Many other human coronaviruses (HCoVs) have been known to lead to reinfections. According to a study in Kenya, between 4 and 21 percent of people infected by the endemic coronaviruses like NCoV-NL63, HCoV-229E and HCoV-OC43 have had two or more infection episodes with a similar virus species within a period of six months. In another study in which a rise in antibodies was used as a proxy for reinfections, it was discovered that reinfections could actually take place within a median of six months but could take place as early as half a year after the first infection. There is, however, minimal information about the durability of immunity to SARS-CoV-2. For instance, it has been documented in South Korea that the COVID-19 cases that had been undetectable by the RT-PCR could later be tested and found to be positive by the same RT-PCR within a 35-day time span. This was attributed to the presumption that there were incomplete or defective viral genomes, which means that reinfection was undetectable within the time frame. To establish a common understanding of Covid-19 reinfections, CDC [3] recently developed a standard investigation protocol to identify cases with a high index of suspicion for reinfection. The CDC also provided suggestions for paired specimen testing.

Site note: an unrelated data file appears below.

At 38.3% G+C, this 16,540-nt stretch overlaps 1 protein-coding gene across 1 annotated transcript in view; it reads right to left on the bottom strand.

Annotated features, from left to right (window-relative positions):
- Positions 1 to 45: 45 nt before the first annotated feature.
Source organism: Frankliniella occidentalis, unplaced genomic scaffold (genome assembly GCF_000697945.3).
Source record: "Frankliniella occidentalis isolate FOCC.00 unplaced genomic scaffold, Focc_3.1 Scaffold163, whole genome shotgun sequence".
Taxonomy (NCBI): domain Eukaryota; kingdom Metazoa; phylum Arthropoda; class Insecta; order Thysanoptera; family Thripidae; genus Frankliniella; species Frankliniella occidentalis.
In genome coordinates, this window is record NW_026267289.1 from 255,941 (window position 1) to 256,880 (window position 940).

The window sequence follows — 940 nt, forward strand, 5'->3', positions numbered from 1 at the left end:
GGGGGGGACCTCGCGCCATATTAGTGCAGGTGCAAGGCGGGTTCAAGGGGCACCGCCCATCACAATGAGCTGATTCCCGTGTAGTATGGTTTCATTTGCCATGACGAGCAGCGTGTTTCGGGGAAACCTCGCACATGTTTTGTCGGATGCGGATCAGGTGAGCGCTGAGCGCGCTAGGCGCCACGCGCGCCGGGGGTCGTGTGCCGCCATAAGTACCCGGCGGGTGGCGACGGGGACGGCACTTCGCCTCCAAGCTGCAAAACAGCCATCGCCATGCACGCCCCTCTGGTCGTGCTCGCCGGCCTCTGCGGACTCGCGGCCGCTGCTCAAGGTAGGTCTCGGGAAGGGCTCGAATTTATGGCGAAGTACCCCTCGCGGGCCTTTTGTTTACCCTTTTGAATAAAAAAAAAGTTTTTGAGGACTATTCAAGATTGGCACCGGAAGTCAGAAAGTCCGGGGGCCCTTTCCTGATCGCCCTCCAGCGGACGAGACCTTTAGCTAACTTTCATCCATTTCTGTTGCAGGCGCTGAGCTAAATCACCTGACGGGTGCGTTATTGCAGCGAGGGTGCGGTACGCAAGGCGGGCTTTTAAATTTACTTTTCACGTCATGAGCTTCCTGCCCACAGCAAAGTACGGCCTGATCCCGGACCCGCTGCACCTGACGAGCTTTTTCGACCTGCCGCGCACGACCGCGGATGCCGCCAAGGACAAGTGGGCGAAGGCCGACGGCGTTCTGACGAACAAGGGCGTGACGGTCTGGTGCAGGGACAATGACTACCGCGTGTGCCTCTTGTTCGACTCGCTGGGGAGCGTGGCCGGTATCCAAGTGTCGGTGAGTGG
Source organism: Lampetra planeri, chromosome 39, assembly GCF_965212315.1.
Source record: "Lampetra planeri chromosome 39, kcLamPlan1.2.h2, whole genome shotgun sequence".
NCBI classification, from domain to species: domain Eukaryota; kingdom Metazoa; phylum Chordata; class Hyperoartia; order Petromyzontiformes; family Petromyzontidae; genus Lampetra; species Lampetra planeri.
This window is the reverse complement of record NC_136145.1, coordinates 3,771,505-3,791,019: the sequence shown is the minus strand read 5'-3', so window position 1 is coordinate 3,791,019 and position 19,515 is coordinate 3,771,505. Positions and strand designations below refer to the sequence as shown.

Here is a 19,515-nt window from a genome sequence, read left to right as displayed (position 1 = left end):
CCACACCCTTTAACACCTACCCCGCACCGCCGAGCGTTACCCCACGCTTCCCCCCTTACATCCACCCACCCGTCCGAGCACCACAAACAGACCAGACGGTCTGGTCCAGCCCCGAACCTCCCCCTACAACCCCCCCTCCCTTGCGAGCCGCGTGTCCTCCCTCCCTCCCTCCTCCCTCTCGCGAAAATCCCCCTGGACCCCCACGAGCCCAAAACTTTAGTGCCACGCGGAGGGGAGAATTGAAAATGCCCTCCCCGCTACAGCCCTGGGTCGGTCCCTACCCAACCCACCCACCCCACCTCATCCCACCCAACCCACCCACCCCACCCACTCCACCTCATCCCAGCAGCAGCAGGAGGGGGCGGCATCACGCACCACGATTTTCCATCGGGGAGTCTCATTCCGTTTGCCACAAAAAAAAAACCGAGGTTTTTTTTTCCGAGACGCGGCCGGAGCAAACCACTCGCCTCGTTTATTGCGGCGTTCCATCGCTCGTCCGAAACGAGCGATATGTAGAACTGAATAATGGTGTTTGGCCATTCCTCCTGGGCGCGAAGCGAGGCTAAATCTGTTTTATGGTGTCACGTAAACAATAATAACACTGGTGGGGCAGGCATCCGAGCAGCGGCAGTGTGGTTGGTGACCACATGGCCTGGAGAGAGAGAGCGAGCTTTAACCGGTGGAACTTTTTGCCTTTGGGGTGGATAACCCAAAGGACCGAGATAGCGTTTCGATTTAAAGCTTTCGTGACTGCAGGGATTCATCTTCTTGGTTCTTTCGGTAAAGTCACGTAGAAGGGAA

In light of the expected reinfection by the mutated Covid-20 virus, it is essential to consider the safety measures suggested by Obasun [2]. According to the research done by Research Institution, there is a need to restrict movement and discover vaccines and prescription medication for those already infected. The Covid-19 vaccine discovery has been a significant breakthrough, but the possibility of Covid-20 is quite worrying. The case is even more bizarre considering the immunity of the people in the United States. According to Obasun [2], the immunity in the US is much lower than that in China, from where the disease originated. This is mainly because of Americans’ health conditions, including diabetes, obesity, and other immunity-lowering conditions.

Through research, it has been discovered that people often develop antibodies to particular diseases after they have been exposed to such illnesses, which can help them avoid becoming re-infected by the same disease trait (Obasun, 2020b) [2]. People in tropical areas are often exposed to tropical diseases, which are useful in helping them accumulate T-cells. The T-cells are responsible for helping the body to fight off infections like malaria. The coronavirus has, however, proven much stronger than the T-cells. With very low levels of T-cells and very low winter temperatures, it is expected that Americans could suffer a major blow from the mutated version of Covid-19.